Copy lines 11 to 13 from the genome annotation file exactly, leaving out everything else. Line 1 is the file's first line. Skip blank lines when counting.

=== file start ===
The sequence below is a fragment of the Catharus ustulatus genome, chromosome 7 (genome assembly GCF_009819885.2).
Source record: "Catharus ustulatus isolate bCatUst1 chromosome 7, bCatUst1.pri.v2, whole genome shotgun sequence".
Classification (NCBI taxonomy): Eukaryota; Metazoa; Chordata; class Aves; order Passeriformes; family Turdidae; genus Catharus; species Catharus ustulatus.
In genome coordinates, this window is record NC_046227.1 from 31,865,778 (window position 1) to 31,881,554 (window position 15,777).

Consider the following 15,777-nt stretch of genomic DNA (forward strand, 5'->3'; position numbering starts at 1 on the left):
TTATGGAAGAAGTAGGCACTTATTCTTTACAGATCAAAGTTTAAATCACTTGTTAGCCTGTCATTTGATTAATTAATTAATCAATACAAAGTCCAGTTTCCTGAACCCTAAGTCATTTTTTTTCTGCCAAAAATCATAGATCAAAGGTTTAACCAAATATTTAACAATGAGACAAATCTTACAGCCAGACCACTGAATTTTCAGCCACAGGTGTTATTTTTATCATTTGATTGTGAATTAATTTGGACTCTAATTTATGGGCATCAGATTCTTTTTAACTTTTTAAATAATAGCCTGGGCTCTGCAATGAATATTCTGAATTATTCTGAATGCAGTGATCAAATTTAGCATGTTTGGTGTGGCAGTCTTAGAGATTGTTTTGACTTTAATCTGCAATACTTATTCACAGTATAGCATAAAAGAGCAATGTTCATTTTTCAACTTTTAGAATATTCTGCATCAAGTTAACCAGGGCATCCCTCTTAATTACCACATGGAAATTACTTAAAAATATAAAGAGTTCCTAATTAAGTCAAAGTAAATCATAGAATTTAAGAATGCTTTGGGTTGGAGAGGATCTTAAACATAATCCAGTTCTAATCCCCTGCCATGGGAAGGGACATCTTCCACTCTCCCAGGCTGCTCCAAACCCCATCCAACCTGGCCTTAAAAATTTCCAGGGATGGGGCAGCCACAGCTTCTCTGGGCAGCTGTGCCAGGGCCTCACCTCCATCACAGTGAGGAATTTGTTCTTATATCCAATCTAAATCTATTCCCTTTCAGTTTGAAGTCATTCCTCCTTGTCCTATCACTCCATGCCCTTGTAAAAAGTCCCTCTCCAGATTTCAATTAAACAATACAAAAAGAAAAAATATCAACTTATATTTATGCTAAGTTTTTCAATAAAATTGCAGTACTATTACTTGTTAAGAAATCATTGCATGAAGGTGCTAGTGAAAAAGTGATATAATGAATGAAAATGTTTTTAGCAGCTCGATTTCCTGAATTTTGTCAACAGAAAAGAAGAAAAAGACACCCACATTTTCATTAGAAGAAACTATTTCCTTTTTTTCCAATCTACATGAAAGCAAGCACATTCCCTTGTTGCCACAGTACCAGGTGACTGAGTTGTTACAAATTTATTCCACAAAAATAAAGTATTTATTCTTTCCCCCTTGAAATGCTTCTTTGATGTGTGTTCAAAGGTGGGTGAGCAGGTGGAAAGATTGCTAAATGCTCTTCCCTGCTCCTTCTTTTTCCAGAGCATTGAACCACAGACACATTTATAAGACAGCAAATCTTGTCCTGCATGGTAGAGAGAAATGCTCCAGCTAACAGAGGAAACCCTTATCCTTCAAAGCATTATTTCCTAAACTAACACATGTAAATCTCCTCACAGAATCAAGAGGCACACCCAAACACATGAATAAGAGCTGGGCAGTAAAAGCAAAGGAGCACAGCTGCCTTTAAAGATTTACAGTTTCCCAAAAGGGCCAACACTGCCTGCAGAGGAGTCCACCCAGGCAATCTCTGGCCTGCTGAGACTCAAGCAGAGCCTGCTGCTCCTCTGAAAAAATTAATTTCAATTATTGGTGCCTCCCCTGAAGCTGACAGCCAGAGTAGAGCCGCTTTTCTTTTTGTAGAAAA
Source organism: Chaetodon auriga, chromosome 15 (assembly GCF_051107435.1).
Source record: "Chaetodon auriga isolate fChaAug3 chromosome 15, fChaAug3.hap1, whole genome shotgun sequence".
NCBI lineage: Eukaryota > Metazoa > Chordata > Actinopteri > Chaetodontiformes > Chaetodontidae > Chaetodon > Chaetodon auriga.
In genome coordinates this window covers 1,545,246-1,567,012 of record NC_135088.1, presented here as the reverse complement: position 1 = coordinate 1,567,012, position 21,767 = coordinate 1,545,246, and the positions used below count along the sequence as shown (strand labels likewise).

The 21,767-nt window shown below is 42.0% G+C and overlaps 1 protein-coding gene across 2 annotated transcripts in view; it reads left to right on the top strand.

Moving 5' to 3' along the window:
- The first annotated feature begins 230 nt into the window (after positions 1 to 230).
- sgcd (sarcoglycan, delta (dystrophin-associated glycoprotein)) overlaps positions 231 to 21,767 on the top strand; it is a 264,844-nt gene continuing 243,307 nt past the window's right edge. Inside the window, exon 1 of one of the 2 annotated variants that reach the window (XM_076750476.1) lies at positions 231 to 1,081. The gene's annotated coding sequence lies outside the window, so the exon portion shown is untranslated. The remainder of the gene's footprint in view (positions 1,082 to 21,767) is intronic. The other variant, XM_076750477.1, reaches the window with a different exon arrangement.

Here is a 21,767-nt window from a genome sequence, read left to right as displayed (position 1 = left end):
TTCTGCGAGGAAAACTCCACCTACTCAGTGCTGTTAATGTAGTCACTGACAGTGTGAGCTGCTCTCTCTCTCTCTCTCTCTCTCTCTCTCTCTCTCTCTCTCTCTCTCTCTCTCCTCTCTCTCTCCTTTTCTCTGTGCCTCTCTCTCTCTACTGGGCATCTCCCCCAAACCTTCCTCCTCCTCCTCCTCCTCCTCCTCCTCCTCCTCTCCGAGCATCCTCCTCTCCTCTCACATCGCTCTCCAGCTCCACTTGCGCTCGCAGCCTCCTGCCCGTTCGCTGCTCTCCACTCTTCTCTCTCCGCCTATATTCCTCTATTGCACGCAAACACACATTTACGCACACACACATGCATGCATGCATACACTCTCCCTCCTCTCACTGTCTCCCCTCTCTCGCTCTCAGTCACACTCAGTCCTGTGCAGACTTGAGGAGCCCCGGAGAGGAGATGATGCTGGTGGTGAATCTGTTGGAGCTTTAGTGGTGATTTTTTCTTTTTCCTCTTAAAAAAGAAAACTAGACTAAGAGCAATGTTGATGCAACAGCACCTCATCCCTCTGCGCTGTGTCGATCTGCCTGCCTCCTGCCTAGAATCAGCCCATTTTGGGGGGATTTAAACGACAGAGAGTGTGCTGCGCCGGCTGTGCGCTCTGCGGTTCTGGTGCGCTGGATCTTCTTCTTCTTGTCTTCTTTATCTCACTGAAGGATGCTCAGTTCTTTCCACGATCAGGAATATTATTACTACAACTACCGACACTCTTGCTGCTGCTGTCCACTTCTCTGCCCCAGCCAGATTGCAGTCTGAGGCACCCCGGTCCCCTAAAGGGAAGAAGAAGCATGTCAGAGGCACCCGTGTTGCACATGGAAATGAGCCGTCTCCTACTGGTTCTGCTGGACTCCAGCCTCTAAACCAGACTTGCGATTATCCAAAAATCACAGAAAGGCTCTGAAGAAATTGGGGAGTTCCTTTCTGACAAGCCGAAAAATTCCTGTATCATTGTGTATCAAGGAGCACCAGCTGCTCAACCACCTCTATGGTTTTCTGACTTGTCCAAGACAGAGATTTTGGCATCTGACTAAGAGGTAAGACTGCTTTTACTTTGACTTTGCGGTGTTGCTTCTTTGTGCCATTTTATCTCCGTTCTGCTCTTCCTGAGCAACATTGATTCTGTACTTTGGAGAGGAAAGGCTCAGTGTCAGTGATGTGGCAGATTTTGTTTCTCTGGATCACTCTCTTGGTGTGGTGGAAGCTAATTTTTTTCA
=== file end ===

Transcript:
The 21,767-nt window shown below is 42.0% G+C and overlaps 1 protein-coding gene across 2 annotated transcripts in view; it reads left to right on the top strand.

Moving 5' to 3' along the window:
- The first annotated feature begins 230 nt into the window (after positions 1 to 230).